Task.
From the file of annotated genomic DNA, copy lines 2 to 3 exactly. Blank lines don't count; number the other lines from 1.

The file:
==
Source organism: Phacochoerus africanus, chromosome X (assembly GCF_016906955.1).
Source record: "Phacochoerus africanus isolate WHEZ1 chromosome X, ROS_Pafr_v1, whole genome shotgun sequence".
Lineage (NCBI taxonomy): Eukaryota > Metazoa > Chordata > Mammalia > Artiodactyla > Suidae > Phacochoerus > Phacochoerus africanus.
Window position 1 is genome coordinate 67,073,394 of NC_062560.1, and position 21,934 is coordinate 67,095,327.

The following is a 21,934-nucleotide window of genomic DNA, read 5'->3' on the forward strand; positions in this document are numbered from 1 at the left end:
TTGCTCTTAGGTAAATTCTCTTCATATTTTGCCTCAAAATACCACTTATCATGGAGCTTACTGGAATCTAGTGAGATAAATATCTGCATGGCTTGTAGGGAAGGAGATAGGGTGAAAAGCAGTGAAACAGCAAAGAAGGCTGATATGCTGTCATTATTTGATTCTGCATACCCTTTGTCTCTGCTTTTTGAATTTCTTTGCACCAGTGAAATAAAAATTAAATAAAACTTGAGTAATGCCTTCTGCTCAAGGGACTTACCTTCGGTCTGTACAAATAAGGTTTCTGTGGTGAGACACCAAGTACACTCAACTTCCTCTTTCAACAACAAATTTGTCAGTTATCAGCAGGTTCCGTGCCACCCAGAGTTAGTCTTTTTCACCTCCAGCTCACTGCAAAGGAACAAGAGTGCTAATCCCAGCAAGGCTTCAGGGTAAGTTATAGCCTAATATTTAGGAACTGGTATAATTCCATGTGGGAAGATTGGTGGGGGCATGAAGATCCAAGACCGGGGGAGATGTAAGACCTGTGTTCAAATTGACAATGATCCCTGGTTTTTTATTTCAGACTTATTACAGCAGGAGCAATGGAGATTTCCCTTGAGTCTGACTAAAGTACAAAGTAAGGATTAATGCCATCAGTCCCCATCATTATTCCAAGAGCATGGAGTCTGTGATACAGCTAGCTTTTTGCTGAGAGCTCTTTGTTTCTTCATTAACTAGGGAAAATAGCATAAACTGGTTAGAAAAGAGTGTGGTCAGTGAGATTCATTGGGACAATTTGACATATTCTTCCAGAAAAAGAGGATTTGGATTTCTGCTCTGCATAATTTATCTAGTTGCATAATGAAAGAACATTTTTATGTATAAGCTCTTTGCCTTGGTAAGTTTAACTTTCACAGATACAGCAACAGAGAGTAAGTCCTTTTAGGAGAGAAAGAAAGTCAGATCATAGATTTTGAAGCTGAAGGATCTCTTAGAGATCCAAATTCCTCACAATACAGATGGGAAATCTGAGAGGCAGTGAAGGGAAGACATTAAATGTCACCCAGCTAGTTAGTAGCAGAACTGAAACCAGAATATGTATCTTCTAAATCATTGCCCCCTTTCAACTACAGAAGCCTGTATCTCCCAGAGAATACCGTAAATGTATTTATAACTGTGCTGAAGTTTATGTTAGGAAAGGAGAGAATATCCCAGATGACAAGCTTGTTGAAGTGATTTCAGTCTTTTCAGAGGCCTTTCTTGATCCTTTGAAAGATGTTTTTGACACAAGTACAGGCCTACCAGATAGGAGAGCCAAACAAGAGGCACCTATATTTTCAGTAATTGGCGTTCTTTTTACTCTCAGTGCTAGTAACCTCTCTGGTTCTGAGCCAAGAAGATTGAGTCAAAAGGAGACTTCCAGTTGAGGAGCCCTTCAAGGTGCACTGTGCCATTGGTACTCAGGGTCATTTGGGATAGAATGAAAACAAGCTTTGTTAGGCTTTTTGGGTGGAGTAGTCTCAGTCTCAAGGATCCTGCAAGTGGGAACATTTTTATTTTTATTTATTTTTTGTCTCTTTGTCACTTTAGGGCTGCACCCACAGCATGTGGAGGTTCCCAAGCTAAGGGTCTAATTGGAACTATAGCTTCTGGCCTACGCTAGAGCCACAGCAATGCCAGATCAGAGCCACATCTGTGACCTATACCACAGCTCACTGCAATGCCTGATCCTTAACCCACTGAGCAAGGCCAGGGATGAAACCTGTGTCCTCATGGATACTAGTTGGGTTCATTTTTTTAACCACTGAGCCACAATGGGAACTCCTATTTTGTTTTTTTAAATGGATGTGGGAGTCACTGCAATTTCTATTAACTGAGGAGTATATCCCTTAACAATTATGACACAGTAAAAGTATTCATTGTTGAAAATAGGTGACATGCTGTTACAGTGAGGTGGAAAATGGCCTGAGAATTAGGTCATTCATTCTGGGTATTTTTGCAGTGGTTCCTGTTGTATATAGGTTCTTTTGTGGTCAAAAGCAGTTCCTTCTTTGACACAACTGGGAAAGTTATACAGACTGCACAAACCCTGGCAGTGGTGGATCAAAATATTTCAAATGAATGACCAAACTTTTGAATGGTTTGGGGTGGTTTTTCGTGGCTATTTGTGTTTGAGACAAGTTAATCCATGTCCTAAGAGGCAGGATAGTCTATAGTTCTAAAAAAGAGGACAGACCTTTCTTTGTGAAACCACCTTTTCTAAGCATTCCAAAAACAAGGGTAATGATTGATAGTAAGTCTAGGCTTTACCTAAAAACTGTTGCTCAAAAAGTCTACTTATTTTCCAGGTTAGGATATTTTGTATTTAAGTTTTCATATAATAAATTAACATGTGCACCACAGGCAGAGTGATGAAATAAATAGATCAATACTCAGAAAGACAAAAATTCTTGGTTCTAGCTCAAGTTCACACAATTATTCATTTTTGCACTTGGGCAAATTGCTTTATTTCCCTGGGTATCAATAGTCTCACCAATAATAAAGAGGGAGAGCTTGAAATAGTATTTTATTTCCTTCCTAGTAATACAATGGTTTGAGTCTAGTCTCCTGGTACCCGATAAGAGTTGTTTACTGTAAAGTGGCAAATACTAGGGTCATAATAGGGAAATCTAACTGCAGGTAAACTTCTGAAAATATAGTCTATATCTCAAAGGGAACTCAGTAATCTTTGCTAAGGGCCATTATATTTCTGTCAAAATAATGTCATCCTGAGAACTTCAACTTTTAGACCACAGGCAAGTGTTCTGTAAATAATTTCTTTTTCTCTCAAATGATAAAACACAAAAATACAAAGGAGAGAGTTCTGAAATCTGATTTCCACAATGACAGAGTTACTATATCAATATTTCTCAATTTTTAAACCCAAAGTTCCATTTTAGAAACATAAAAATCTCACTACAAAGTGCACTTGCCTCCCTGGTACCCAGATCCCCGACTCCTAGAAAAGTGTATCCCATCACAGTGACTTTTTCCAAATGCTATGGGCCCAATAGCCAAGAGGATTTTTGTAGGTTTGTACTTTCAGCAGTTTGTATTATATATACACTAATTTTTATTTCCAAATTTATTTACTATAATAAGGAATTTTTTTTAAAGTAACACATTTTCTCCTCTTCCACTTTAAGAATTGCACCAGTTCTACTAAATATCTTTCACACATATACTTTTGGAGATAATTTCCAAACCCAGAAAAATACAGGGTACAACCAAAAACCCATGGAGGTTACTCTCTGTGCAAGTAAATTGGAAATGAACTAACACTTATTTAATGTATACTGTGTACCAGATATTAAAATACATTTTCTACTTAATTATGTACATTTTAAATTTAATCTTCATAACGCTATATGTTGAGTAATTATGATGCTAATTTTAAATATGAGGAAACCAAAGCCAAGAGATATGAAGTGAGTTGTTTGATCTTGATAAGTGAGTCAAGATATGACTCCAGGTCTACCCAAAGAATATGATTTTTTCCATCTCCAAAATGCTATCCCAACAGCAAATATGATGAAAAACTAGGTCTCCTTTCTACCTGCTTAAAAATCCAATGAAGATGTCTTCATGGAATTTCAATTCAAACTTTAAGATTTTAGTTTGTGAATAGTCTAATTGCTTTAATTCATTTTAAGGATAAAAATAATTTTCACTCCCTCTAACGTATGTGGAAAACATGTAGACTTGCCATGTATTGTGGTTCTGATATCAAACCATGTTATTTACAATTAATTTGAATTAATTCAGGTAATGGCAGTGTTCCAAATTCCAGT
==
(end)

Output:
Source record: "Phacochoerus africanus isolate WHEZ1 chromosome X, ROS_Pafr_v1, whole genome shotgun sequence".
Lineage (NCBI taxonomy): Eukaryota > Metazoa > Chordata > Mammalia > Artiodactyla > Suidae > Phacochoerus > Phacochoerus africanus.